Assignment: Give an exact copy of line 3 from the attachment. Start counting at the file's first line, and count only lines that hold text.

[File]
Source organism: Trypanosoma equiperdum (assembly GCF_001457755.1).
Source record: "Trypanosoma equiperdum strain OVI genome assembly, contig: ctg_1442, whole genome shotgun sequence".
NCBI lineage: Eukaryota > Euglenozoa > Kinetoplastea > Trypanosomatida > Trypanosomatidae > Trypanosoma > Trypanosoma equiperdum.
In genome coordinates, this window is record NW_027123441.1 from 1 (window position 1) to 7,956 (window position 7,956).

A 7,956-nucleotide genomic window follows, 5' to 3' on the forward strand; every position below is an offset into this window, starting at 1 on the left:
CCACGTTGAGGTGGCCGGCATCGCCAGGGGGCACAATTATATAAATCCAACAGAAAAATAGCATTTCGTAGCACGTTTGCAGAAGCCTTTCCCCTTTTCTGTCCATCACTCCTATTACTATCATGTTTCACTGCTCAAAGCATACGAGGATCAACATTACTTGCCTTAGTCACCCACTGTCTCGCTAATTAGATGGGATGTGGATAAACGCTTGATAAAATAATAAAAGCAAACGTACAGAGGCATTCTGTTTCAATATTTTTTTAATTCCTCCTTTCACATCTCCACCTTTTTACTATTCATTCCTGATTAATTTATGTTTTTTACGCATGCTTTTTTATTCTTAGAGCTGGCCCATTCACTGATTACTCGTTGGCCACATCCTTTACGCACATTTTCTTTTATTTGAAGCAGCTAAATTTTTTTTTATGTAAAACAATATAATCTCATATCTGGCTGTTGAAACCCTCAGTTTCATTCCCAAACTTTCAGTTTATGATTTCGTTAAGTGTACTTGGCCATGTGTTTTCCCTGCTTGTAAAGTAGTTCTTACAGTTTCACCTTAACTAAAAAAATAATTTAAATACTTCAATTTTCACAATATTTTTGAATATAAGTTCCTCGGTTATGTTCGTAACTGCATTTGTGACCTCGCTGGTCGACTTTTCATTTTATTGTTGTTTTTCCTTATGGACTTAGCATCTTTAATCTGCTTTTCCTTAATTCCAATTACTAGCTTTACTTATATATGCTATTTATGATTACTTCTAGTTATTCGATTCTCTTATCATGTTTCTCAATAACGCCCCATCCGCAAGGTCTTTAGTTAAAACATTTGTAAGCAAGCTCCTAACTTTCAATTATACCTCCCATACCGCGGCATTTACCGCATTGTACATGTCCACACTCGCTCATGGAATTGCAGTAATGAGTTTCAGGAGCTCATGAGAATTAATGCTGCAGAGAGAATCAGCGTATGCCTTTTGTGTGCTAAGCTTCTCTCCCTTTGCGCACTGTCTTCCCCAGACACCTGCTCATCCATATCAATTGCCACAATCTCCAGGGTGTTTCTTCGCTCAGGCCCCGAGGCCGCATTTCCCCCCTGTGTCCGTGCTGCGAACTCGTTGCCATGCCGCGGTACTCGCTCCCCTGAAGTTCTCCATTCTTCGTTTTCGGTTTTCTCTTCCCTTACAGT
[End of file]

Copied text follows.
NCBI lineage: Eukaryota > Euglenozoa > Kinetoplastea > Trypanosomatida > Trypanosomatidae > Trypanosoma > Trypanosoma equiperdum.